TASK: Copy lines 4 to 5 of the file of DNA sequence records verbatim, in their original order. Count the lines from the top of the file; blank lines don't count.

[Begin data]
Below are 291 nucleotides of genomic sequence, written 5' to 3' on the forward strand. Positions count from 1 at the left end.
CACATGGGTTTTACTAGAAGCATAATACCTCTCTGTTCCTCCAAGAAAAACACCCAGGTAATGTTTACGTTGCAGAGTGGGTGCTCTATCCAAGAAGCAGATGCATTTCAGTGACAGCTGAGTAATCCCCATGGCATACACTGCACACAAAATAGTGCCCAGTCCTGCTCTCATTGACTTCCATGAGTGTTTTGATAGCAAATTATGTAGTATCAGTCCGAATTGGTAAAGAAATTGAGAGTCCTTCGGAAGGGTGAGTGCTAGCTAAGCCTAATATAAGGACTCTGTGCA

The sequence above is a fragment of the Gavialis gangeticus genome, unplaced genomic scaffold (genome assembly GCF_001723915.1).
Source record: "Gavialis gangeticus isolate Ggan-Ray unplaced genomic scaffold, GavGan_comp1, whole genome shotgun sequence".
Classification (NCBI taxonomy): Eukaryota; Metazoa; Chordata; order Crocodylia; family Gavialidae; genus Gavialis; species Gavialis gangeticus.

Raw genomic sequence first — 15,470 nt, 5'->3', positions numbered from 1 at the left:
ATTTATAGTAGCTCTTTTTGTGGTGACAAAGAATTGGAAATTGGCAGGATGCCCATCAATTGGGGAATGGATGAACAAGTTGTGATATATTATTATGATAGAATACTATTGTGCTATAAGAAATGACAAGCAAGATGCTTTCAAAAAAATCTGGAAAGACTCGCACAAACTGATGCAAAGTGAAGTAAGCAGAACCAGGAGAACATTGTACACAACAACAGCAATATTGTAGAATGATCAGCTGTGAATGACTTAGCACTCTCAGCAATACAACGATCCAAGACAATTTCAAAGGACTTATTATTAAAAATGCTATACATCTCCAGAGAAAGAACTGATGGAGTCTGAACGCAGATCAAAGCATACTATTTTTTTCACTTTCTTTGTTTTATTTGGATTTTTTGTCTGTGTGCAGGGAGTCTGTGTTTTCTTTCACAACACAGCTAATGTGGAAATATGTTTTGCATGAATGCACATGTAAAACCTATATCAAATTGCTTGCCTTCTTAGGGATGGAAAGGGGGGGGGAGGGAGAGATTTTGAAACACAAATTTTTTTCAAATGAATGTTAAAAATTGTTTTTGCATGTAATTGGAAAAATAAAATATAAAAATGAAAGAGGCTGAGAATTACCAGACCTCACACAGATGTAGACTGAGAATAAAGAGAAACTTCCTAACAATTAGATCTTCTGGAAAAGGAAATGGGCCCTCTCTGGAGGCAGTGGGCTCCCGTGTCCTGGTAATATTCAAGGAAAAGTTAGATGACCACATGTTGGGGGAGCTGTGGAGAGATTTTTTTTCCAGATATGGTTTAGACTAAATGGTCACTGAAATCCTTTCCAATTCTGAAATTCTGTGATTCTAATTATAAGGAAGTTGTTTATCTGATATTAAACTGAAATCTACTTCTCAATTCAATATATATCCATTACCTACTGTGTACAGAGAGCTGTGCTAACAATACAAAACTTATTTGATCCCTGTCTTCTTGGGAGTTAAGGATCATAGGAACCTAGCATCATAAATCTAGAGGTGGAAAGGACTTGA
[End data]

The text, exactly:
Source record: "Gavialis gangeticus isolate Ggan-Ray unplaced genomic scaffold, GavGan_comp1, whole genome shotgun sequence".
Classification (NCBI taxonomy): Eukaryota; Metazoa; Chordata; order Crocodylia; family Gavialidae; genus Gavialis; species Gavialis gangeticus.